“For me, like many others, aphasia was devastating,” John says, in an article co-written with Justin B. Heinz. “Lack of communication often leaves people feeling isolated, depressed and angry. Aphasia erodes the social bonds that give life meaning. Everyday interactions with family, friends, and coworkers take tremendous energy. Many persons with aphasia succumb to depression or consider suicide when they find their condition unbearable.”
John received his master’s degree in social work from the University of Louisville in 1978 and was hired by Cincinnati’s Cancer Family Care to counsel patients with terminal cancer. The brain aneurysm, a balloon-like bulge on an artery, ruptured on his first day of work. He left early with a fierce headache and went home to his apartment. Eventually he went to Cincinnati’s Good Samaritan Hospital, where he was surgically treated by Dr. John M. Tew, a neurosurgeon with the Mayfield Clinic.
John’s family recalls that there was some debate about whether John should undergo surgery right away. Dr. Tew insisted, and that decision likely saved John’s life.
John was discharged from the hospital three months later and began his long, slow recovery. “After my operation, I couldn’t communicate,” John recalls. “I couldn’t talk to my friends or even my son. I could not communicate until I started with a good treatment plan. I had to re-learn my ABC’s.”
John and his wife were separated at the time of the aneurysm rupture, and they divorced in 1980. In 1981 John moved to Ann Arbor, Mich., for treatment at the University of Michigan Aphasia Program. The clinic drew people with aphasia from all over the United States. John stayed a year for comprehensive therapy, then moved to Goshen to be near his parents and siblings.
Although John knew he would never be able to pursue his intended career in social work, he considered himself fortunate. “A lot of persons with aphasia cannot go back to work at all,” he says. “Fortunately, I found a job that I could do.” John’s co-workers threw a farewell party for him when he retired in 2012.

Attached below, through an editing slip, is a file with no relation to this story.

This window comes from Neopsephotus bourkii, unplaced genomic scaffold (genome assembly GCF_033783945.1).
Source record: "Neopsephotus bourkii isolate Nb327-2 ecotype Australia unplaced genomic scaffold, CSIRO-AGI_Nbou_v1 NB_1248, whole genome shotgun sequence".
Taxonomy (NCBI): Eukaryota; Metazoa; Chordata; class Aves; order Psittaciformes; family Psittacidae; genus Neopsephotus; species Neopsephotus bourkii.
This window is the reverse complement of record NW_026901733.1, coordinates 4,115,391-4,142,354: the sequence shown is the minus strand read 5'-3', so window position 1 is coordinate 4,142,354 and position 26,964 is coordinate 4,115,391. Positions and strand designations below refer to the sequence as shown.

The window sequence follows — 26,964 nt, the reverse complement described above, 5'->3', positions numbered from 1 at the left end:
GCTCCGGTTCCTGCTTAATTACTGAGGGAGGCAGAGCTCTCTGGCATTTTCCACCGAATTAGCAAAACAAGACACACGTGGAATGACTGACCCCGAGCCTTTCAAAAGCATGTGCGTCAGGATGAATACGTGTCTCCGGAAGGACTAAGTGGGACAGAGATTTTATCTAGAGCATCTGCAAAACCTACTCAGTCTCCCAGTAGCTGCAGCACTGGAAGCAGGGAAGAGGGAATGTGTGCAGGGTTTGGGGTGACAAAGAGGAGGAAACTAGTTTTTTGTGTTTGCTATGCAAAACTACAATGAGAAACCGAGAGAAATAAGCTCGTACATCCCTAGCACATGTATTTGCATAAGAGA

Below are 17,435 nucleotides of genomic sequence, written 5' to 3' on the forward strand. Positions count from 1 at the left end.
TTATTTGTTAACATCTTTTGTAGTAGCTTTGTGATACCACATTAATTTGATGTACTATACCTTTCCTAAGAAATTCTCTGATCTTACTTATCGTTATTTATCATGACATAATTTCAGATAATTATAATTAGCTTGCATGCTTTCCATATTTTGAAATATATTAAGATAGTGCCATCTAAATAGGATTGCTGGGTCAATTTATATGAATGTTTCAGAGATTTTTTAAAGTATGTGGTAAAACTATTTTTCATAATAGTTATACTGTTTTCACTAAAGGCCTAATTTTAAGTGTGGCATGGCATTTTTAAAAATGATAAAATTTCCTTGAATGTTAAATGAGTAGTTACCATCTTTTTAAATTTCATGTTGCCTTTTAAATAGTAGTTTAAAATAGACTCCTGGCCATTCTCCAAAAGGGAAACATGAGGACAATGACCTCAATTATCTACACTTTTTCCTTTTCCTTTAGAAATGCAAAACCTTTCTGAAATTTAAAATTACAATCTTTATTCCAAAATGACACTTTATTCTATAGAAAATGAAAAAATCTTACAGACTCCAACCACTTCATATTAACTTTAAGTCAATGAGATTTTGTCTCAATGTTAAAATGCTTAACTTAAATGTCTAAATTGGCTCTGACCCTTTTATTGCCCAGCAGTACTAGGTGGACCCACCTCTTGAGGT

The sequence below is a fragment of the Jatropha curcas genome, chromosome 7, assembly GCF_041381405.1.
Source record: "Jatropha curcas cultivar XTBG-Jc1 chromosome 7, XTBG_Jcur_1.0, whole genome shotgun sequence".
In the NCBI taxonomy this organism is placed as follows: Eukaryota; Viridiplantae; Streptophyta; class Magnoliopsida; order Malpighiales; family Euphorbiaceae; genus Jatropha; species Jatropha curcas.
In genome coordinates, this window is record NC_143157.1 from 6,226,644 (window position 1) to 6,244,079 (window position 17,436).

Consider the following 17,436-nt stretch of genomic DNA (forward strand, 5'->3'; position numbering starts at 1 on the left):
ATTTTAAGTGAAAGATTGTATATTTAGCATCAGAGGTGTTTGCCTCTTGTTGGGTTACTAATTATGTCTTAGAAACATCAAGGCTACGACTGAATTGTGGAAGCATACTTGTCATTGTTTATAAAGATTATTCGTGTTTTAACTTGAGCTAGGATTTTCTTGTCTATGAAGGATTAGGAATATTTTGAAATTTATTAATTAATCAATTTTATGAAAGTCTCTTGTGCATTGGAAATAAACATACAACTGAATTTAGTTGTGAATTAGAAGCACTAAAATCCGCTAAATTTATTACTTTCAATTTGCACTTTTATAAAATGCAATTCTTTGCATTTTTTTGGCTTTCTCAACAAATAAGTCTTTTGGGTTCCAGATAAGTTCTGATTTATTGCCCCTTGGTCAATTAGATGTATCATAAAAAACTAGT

John, who is unable to write on his own, uses voice-recognition software on a computer to facilitate written communication. For years, a friend and resource person visited him for an hour each week to check in and assist him with his writing and speaking projects.
His lifelong love of music also continues, unabated. John’s son, Chris, points to music as a true bright spot in his father’s life. “Throughout the years of frustration with communicating and making social connections, dad has always had his music,” says Chris, who was only 4 years old when his father’s stroke occurred. “It was the one thing he retained from his pre-stroke years. Being able to at least harmonize with the music in the early years to actually singing along these days has been a huge factor in helping him to live with his disabilities.”
John was not the first in his family to suffer a stroke at a young age. A first cousin died at age 21 following a bleeding stroke. His mother, who is no longer living, became aphasic following a second stroke. “We had a common thread with language barriers,” John says.
Life hasn’t been exactly kind to John, but he is nonetheless grateful for what he has. “I’m lucky to be kicking,” he says. “I’m lucky to be alive and well.”
Hope Story Disclaimer - "John's Story" is about one patient's health-care experience. Please bear in mind that because every patient is unique, individual patients may respond to treatment in different ways. Results are influenced by many factors and may vary from patient to patient.